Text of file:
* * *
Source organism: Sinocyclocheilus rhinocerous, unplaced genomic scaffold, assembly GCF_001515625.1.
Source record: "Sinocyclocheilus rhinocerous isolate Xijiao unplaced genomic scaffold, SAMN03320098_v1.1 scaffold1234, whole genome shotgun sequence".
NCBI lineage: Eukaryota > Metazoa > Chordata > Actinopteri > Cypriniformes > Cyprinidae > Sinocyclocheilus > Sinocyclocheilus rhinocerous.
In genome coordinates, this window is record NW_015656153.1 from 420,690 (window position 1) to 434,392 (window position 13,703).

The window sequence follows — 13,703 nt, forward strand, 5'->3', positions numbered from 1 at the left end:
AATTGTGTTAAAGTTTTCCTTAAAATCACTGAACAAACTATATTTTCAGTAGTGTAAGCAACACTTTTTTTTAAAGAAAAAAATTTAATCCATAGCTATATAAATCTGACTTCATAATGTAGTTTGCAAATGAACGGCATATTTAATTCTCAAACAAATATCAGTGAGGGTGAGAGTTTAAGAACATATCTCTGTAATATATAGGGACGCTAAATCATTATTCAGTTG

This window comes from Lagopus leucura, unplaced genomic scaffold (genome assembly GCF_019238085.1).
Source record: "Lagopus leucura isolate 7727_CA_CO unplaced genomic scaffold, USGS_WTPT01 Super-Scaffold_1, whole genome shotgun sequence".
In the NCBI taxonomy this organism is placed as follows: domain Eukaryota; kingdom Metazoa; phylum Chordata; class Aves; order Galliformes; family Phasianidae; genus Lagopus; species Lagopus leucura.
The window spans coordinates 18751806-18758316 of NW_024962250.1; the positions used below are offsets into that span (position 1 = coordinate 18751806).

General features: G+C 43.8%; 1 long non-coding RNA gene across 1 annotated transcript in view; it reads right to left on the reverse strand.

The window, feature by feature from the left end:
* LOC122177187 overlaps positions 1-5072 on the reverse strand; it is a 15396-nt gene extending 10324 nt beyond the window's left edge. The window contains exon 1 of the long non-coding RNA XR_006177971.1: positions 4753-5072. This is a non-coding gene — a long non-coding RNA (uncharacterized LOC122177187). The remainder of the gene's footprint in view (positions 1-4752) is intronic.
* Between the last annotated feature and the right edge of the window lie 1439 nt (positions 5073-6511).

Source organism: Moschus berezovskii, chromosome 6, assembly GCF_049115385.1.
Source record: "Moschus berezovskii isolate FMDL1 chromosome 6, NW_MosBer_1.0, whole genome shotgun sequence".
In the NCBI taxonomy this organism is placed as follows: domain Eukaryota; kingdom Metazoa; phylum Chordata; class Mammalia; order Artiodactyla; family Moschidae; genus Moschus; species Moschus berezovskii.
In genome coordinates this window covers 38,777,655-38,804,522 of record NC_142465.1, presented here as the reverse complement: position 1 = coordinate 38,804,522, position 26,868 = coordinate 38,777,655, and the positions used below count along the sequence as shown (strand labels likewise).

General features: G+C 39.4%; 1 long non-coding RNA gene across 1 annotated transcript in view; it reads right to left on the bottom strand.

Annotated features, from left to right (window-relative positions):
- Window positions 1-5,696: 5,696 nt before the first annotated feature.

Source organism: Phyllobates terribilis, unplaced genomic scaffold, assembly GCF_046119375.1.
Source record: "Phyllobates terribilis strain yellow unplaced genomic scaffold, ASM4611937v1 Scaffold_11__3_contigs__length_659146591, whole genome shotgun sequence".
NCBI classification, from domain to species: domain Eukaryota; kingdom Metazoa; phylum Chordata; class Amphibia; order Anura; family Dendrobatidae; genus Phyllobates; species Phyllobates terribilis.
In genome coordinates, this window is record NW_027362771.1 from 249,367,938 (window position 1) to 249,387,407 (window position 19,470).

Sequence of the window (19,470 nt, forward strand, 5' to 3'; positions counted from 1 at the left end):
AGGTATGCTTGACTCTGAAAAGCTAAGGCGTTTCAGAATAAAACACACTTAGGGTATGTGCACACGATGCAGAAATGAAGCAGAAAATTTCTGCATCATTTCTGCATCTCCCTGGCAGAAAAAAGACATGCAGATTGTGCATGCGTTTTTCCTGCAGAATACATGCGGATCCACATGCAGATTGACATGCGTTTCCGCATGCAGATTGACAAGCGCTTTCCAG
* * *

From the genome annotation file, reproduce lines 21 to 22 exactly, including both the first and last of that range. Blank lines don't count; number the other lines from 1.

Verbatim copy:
- Window positions 1-5,696: 5,696 nt before the first annotated feature.

Source organism: Phyllobates terribilis, unplaced genomic scaffold, assembly GCF_046119375.1.